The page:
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Turing Board Game Review

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SpaceCorp 2025-2300AD - a Punchboard Review

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14 Apr 2022 00:00 #332313 by adamr
If you saw the words ‘GMT Games’ in the previous...

After the brain-melting complexity of Gandhi (which is absolutely fantastic, by the way), today I’m looking at another GMT Games game. SpaceCorp 2025-2300AD isn’t a COIN game, but it is a game played on a grand scale, with a large amount of strategy and planning involved.

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14 Apr 2022 20:52 - 14 Apr 2022 21:08 #332314 by Sagrilarus
I have one fundamental disagreement with your review. I think GMT completely dropped the ball on the art in this game. Some of it is really very impressive, yet it is relegated to small windows on cards that have pretty overwhelming gray backgrounds. A wasted opportunity to feature some fine work. And frankly the effects of the cards, the big colored rectangles that largely have a single digit of useful information beyond their color suck up much of what remains of the card. I almost get the feeling that this is what the playtest cards looked like, and no one with enough imagination considered how the cards could be changed for the published game.

So, you compare it to Terraforming Mars and I think that's fair, or at least would be fair if SpaceCorp had done much of what Terraforming Mars did in its exposition -- show the art big and put that nerd-fest science factoids on each card so that "Nano Slicers" could have some cool science added that describes how it works and what it does. As it stands now, a Nano Slicer is simply a Build 5/Genetics 3 card. Nothing very interesting to look at. I don't mind losing at Terraforming Mars because the cards are so damn cool. This game is far more mechanical in nature due to the setting being relegated to at best a supporting role.

I think the game would have greatly benefited from a complete redesign of the cards, and still could in a version 2 at some point in the future.

I traded my copy away, and I was pre-pub on this one. Looked like really my thing. But in the end it proved mechanically sound, but not terribly interesting from a science point of view. It also didn't have any of the science that appears in the books of the same title, which are associated with it (and this isn't just the art thing above -- the types of science in the books doesn't appear to be represented in the game at all.) I don't know, maybe I set my expectations too high. It was a Butterfield title with about as cool a theme as you can get, and good books associated with it. I was pretty pumped when I got the shipping notice.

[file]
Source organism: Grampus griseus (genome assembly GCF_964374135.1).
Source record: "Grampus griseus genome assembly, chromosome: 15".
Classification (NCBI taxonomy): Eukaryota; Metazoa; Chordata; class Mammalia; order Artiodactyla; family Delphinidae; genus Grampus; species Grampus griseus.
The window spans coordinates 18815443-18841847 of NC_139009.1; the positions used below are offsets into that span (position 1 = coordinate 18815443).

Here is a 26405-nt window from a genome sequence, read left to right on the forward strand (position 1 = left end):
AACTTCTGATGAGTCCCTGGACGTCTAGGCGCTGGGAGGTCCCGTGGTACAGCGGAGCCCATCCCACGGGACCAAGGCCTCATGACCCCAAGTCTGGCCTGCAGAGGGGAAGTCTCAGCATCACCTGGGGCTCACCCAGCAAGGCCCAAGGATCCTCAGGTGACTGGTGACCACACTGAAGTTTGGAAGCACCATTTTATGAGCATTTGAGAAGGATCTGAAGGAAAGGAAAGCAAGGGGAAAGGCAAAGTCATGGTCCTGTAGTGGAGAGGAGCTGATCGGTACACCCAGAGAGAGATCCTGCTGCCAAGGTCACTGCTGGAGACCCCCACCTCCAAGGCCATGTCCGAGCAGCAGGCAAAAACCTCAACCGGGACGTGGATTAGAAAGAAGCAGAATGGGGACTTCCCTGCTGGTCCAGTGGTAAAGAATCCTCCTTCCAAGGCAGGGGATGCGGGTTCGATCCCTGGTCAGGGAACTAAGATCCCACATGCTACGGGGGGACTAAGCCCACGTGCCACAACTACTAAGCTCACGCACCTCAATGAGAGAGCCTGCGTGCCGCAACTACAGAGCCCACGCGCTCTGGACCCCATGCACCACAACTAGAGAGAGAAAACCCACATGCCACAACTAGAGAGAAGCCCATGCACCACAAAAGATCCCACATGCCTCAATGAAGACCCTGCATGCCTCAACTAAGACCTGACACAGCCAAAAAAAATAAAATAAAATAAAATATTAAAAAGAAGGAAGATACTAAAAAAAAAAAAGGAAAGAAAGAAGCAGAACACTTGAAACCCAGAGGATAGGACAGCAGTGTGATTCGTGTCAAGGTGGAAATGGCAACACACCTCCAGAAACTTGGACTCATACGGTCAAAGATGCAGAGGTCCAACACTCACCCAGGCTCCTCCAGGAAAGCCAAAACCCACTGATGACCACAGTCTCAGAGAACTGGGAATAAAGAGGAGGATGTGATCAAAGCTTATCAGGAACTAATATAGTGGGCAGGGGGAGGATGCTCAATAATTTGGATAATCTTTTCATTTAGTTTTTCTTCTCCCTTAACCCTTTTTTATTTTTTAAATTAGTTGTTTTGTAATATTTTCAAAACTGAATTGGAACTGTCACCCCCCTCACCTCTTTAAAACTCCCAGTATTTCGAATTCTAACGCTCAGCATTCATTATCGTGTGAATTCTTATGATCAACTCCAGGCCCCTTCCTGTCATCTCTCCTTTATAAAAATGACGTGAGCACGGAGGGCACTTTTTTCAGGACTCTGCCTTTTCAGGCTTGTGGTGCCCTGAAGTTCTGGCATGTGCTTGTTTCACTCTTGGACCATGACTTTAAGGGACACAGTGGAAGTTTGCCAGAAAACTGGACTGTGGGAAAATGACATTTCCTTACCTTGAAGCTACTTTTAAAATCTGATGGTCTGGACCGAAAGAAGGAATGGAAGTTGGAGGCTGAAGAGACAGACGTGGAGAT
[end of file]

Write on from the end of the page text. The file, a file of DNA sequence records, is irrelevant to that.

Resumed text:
One of my buddies wants to play it again and we don't have a copy. Perhaps I should give this another go now that it's been a few years. I'm in my late fifties now, and am more measured.
Last edit: 14 Apr 2022 21:08 by Sagrilarus.
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14 Apr 2022 21:44 #332317 by logopolys
This game gets a lot of plays from me, solo and multiplayer, base and expansion. One thing I'll note is while the bot doesn't really play exactly like a human opponent (as you observe), it does forecast most of its plays, so you always theoretically have time to react. In this sense, it feels like a live opponents, since at its core, SpaceCorp is a racing game.
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15 Apr 2022 10:10 #332326 by adamr

Sagrilarus wrote: I have one fundamental disagreement with your review. I think GMT completely dropped the ball on the art in this game.

It's funny isn't it, that it was the complete opposite for me. I find the teach very easy with SpaceCorp because of the clarity of the actions and numbers, and I love being able to see at a glance what my opponents can or can't do on their boards. Different stroke for different folks, and all that :).
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15 Apr 2022 10:12 #332327 by adamr

logopolys wrote: This game gets a lot of plays from me, solo and multiplayer, base and expansion. One thing I'll note is while the bot doesn't really play exactly like a human opponent (as you observe), it does forecast most of its plays, so you always theoretically have time to react. In this sense, it feels like a live opponents, since at its core, SpaceCorp is a racing game.

I know what you mean, it's just when I play with a human and they go somewhere, I know there's a very good chance their next play will be to the same location, and it might mean I go somewhere else in reaction. Against the bot though, there's a very good chance it'll be two, three, or more turns before they do, so I can reactively go after the space.

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15 Apr 2022 16:00 #332344 by Msample

adamr wrote:

Sagrilarus wrote: I have one fundamental disagreement with your review. I think GMT completely dropped the ball on the art in this game.

It's funny isn't it, that it was the complete opposite for me. I find the teach very easy with SpaceCorp because of the clarity of the actions and numbers, and I love being able to see at a glance what my opponents can or can't do on their boards. Different stroke for different folks, and all that :).


Agreed. I did a fair amount of playtesting on this and never saw anything but the final art. While Terraforming Mars may have cooler art, the difference is that in a multiplayer game of SPACECORP, its nice to be able to clearly see across the table not only the cards in the offer table, but the cards in other players' INFRA in case you want to copy theirs on your turn.

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